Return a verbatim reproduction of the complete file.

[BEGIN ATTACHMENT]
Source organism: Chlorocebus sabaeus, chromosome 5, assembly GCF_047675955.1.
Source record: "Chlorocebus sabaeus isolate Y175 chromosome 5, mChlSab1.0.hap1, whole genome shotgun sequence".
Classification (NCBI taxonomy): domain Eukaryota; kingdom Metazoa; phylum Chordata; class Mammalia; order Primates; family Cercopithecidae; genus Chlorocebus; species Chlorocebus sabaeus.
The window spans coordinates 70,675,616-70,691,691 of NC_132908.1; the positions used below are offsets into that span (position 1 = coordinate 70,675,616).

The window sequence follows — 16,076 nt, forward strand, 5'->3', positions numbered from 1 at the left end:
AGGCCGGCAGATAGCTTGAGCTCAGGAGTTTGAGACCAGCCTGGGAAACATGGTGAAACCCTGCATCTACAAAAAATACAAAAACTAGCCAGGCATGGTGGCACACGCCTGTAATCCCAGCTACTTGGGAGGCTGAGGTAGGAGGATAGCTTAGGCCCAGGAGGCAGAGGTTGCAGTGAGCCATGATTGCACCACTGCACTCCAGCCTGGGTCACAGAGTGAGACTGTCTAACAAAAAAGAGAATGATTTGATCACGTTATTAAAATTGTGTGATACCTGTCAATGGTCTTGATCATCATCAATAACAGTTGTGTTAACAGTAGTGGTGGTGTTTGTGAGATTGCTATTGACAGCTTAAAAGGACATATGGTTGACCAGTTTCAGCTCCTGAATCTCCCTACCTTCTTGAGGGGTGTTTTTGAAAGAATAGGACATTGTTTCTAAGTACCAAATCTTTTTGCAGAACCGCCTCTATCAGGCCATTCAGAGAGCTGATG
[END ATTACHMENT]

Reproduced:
Source organism: Chlorocebus sabaeus, chromosome 5, assembly GCF_047675955.1.
Source record: "Chlorocebus sabaeus isolate Y175 chromosome 5, mChlSab1.0.hap1, whole genome shotgun sequence".
Classification (NCBI taxonomy): domain Eukaryota; kingdom Metazoa; phylum Chordata; class Mammalia; order Primates; family Cercopithecidae; genus Chlorocebus; species Chlorocebus sabaeus.
The window spans coordinates 70,675,616-70,691,691 of NC_132908.1; the positions used below are offsets into that span (position 1 = coordinate 70,675,616).

The window sequence follows — 16,076 nt, forward strand, 5'->3', positions numbered from 1 at the left end:
AGGCCGGCAGATAGCTTGAGCTCAGGAGTTTGAGACCAGCCTGGGAAACATGGTGAAACCCTGCATCTACAAAAAATACAAAAACTAGCCAGGCATGGTGGCACACGCCTGTAATCCCAGCTACTTGGGAGGCTGAGGTAGGAGGATAGCTTAGGCCCAGGAGGCAGAGGTTGCAGTGAGCCATGATTGCACCACTGCACTCCAGCCTGGGTCACAGAGTGAGACTGTCTAACAAAAAAGAGAATGATTTGATCACGTTATTAAAATTGTGTGATACCTGTCAATGGTCTTGATCATCATCAATAACAGTTGTGTTAACAGTAGTGGTGGTGTTTGTGAGATTGCTATTGACAGCTTAAAAGGACATATGGTTGACCAGTTTCAGCTCCTGAATCTCCCTACCTTCTTGAGGGGTGTTTTTGAAAGAATAGGACATTGTTTCTAAGTACCAAATCTTTTTGCAGAACCGCCTCTATCAGGCCATTCAGAGAGCTGATG